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Douglas Cairns Becomes the First Type 1 to Fly Around the World
Fourteen years later, in the winter of 2003, Cairns touched down in an Omaha, Nebraska, airfield four months and 30,000 miles after departing from the same airfield and completing a round-the-world flight.
Doug Cairns, 39, who hails from Fort William in Scotland, had become the first person with type 1 to fly around the world. Not bad, considering that until 1996 the U.S. Federal Aviation Administration (FAA) had enforced a blanket ban on people with insulin-treated diabetes becoming pilots.
After years of intense lobbying from the American Diabetes Association and others, the ban was lifted on December 3, 1996, when the FAA began allowing people with insulin-treated diabetes to apply for pilot's licenses.
When Cairns, who had never lost his passion for flying, discovered the new U.S. policy changes that allowed flying for people with type 1, the idea for the world flight began to take shape.
Cairns, who is a British citizen, holds a U.S private pilot's license, which allows him to fly solo in the United States. His round-the-world flight—called Diabetes World Flight (DWF)—was conducted with the aid of two back-up pilots, James Aiden and Ty Semons, neither of whom has diabetes. They were there, according to Cairns, to make the international flights legal.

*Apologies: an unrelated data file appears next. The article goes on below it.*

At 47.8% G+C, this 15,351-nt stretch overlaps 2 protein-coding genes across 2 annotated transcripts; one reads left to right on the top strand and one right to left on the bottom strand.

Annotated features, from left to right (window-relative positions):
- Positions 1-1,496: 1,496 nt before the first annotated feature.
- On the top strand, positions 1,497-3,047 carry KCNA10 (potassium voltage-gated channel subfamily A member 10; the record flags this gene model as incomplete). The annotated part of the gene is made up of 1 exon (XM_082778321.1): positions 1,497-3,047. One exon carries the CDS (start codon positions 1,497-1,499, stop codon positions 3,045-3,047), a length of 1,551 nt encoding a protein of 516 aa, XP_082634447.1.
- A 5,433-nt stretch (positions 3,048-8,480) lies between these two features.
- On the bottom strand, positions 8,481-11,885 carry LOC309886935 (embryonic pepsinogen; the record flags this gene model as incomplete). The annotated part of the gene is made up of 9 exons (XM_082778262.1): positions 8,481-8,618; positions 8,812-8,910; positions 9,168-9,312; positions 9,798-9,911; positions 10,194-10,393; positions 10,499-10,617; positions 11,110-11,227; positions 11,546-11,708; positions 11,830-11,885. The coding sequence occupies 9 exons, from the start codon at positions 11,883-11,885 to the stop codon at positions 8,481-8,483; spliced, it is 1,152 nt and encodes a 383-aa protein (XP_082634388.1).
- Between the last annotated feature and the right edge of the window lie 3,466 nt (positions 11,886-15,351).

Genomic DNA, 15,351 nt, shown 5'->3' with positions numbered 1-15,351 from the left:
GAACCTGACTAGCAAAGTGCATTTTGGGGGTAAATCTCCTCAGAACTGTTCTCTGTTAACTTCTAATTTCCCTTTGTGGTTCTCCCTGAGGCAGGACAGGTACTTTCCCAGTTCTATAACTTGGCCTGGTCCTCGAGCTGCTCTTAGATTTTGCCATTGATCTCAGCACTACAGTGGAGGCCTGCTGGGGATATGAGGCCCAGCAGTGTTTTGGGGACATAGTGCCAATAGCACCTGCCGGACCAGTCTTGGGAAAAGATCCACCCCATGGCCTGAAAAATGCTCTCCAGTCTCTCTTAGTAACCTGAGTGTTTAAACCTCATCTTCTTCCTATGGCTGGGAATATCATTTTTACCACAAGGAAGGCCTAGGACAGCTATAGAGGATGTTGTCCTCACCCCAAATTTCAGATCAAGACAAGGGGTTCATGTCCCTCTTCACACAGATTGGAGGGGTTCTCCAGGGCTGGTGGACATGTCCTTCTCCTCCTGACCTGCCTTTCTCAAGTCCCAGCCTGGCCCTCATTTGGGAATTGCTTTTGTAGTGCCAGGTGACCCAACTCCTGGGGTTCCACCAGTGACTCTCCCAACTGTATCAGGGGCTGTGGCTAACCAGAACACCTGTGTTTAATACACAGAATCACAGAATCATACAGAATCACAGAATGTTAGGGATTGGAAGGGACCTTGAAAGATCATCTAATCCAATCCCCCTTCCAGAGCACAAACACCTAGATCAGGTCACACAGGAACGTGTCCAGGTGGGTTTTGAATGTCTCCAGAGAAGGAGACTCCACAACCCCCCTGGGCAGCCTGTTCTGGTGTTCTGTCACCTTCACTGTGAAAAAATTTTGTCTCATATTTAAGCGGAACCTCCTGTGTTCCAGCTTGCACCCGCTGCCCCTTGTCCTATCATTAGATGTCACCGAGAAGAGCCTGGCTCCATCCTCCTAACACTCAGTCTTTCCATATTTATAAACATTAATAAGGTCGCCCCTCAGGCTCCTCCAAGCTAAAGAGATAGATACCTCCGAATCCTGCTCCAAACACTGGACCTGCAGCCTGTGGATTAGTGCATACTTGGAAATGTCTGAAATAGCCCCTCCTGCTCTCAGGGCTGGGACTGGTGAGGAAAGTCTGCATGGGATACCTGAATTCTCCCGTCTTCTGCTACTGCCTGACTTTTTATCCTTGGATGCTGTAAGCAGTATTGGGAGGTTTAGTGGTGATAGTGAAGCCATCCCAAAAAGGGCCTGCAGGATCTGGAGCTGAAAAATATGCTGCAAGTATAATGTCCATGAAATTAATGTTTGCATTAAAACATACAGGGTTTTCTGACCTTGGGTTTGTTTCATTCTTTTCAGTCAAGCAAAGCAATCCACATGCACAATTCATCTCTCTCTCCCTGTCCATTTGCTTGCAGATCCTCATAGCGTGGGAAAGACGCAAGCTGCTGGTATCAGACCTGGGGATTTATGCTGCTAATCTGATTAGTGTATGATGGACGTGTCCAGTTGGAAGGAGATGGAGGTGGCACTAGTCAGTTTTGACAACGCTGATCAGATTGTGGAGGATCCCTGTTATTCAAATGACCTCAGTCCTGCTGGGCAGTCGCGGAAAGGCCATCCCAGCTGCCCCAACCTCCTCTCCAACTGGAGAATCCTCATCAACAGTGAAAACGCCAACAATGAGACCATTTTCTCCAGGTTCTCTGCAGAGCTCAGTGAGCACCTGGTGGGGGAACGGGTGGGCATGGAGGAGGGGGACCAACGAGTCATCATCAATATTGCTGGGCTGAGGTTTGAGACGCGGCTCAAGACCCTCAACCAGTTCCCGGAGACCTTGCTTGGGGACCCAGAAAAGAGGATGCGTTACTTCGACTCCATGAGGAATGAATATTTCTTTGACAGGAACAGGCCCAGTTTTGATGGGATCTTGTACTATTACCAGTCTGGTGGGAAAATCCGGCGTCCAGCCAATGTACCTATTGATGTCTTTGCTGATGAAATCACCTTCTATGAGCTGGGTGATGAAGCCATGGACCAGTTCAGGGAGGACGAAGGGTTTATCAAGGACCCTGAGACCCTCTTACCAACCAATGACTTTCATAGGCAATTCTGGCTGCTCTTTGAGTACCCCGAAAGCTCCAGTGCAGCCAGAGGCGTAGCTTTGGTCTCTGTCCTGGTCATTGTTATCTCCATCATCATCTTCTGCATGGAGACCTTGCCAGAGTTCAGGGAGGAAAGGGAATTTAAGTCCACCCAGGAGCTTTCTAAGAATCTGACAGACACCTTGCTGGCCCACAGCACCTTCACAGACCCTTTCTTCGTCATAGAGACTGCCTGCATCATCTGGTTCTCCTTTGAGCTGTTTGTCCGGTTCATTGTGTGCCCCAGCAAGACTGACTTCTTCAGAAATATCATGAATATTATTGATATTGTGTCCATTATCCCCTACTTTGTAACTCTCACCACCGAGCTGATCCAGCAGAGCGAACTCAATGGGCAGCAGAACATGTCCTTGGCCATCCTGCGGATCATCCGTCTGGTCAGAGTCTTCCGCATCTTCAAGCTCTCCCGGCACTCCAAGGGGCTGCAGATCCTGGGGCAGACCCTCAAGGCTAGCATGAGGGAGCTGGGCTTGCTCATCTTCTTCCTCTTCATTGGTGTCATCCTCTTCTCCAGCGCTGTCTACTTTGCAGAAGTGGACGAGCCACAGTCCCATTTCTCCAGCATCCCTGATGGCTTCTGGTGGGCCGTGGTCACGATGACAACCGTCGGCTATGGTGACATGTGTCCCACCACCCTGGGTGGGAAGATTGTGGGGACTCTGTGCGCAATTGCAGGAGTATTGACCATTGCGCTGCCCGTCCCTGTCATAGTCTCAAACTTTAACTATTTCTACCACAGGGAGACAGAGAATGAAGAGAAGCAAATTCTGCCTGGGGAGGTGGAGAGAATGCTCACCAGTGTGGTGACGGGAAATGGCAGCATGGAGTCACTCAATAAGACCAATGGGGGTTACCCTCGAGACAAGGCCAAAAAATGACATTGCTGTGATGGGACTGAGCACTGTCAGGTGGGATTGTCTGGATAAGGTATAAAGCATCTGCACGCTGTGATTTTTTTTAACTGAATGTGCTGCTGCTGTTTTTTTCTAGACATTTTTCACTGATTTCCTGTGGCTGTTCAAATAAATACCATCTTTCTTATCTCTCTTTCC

"James accompanied me from Boston to Scotland, and Ty from Scotland to Hawaii. I carried out all the flight planning and actual flying for each and every flight, and the whole project was carried out as if it were a solo flight. At one stage, Ty got quite frustrated at just sitting there and exclaimed, "I've never felt so useless in a cockpit!'"
Making a Point With BG Data
Cairns plans to contact a number of aviation authorities this year, providing data from his round-the-world trip to prove that pilots with insulin-treated diabetes can stay in control during a flight.
During a number of the flights, he managed to keep his readings between 108 and 180 mg/dl, although during others he did record numbers in the high 200s.
"There did not seem to be any correlation between more stressful flights and higher readings, although during the long solo flight from Hawaii to California, the readings were above 180 for the first few hours, possibly a combination of eating a decent lunch and . . . having a stressful situation of cloud, turbulence, a warning of thunderstorms close to the route, and an overweight aircraft, which can overstress its airframe if turbulence is too great."